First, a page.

Hawaii 2010

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Saturday, May 24, 2014

The loss of identity

Grandma Kennedy and Aunt Wilma standing in our side yard in Oneonta NY. One day I crawled into the middle of this tree and climbed most of the way to the top, pushed through and slid down the branchs to the ground. Crazy but true. I was scratched and scratchy and smelled like pine tar and I loved it and I remember it. I was nine years old.

Memory is identity. When you have no memories you are not living with a sense of who you are, you are existing. The very sad testimony of the men and women in my community who are care giving spouses with memory loss brings this truth to my heart almost every week.

I see the caregiver practicing the part of the wedding vow that many choose to ignore. For better, or worse. The worse has happened and your loved one does not know how to communicate, has no resevoir of shared experience they can call on, forgets to dress, and eat and plan for the day, yet their bodies are not near death. They go on day after day and month after year. Unthinkable loss of quality of life.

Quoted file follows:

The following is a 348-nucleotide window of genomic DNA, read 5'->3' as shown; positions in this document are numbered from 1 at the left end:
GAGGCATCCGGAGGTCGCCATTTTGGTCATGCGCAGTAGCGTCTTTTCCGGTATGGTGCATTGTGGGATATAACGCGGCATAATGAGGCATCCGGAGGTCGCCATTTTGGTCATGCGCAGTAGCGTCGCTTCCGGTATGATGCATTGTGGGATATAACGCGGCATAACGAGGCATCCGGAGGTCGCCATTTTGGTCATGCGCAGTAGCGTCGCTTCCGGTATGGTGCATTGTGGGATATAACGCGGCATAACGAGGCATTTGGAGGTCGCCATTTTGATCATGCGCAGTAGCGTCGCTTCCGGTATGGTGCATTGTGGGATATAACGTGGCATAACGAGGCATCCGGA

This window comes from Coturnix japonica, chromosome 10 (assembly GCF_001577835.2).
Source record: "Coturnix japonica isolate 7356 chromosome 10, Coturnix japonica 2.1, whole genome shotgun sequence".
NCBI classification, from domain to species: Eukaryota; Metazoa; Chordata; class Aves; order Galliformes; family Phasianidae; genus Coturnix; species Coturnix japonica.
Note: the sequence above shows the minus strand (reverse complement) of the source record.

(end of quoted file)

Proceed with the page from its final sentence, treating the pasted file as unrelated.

That's why we write our histories so others will know what happened, what we experienced. That is why we store our most precious and happy memories to bring back to fill idle moments and create joy in our life again. God remembers, and so do those made in Him image.

I was not alive for my fathers war, but the pictures and stories and movie recreations made it alive in as many ways as possible.
I cannot have every experience or see every place on this planet, but the words and pictures around me can give me a sense of Ireland, or Italy, or the north pole, which is not on my bucket list.

Memory is life and meaning, practice them, keep them, learn from them.

1 comment:

Dixie said...

Tomorrow I get to a prep for a seniors' wellness fair in a nearby city -- at a table for the counselling agency I work at.

I'm going to invite these seniors to think about their story, what parts of their story they would tell if they were to tell it, and the benefit of telling our story (especially at the end of life) for not only ourselves but for those around us.

I'm quite excited to put the content and some kind of leaflet/handout together on the subject. It's something I'm very passionate about and I hope it will resonate. I think it will be more beneficial to do this approach rather than doing a leaflet about stats on seniors with depression. It seems like that (and dementia) gets the focus.

But what stories do we have to tell? And how do they help us reflect on our humanity? And how can these stories of the past offer us hope as we face the future?

That's where I'm going. I'm wondering what your thoughts would be on the subject, especially since you work closely with this population. Or maybe you'd like to read the paper I wrote on the importance of storying at the end of life? :)